Italian politician and comedian Beppe Grillo has refused to apologise for using Primo Levi’s Shoah poem If This is a Man to attack the government — and employed a series of classic antisemitic tropes to defend his actions.
Last week, Five Star Movement leader Mr Grillo published on his blog his own version of Primo Levi’s poem. He gave it the title “If this is a Country” and replaced the references to the Holocaust with allusions to the evils of the Italian government.
Mr Grillo also posted a photo of the sign above the gates of Auschwitz — which reads Arbeit macht frei (Work makes free) — retouched to read “P2 macht frei”. P2 is a Masonic lodge that many Italians claim hosts a cabal of politicians and business heads who secretly run government.
Renzo Gattegna, president of the Italian Jewish community, said Mr Grillo’s words were “an obscenity against which we cannot remain silent.
“They provoke attitudes of antisemitism by straddling the popular discontent that increases during these times of crisis.” Mr Gattegna accused Mr Grillo of “criminal desecration of the value of the memory of millions of innocent victims”.
In a rambling press conference, Mr Grillo hit out at Mr Gattegna, saying that the criticism of his blog was based on a misunderstanding for which the “stupid, ignorant, not very intelligent spokespersons” of the Jewish community were to blame. “They should be fired,” he said.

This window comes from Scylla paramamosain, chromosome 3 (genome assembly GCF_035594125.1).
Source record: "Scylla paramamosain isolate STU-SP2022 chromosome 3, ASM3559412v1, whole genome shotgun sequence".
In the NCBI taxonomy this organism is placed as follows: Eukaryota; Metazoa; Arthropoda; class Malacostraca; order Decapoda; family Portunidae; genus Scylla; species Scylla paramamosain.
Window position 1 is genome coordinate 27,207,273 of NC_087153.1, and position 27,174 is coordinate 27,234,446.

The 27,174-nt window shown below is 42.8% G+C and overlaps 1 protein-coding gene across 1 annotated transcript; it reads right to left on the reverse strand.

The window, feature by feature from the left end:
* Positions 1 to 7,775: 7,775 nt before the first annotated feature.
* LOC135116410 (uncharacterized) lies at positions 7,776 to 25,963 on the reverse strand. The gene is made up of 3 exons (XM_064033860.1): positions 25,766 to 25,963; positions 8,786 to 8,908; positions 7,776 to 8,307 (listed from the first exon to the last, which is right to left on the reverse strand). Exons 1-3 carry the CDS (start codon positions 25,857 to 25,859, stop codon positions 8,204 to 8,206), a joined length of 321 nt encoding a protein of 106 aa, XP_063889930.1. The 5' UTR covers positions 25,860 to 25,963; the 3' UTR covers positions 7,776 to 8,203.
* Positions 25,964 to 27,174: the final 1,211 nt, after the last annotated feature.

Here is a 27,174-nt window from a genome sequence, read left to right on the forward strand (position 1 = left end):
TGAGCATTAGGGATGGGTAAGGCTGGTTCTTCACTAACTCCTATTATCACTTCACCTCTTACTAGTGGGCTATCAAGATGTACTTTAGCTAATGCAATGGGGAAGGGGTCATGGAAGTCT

Mr Grillo added: “When you touch the powerful, these things surface, these lobbies, lobbies of business. It is they who hide behind certain tragedies… Who is behind Carlo De Benedetti [an Italian Jewish industrialist], who is behind the banks, behind the finance?”
This financial power, Mr Grillo said, “causes Holocausts once a year, once a month, once a day… Rwanda, the gas in Syria… the financial and banking systems cause thousands of deaths every year.”
Recent polls show that 25 per cent of the Italian electorate backs Mr Grillo. His opponents fear a strong showing by his anti-EU Five Star Movement in May’s European Parliament elections.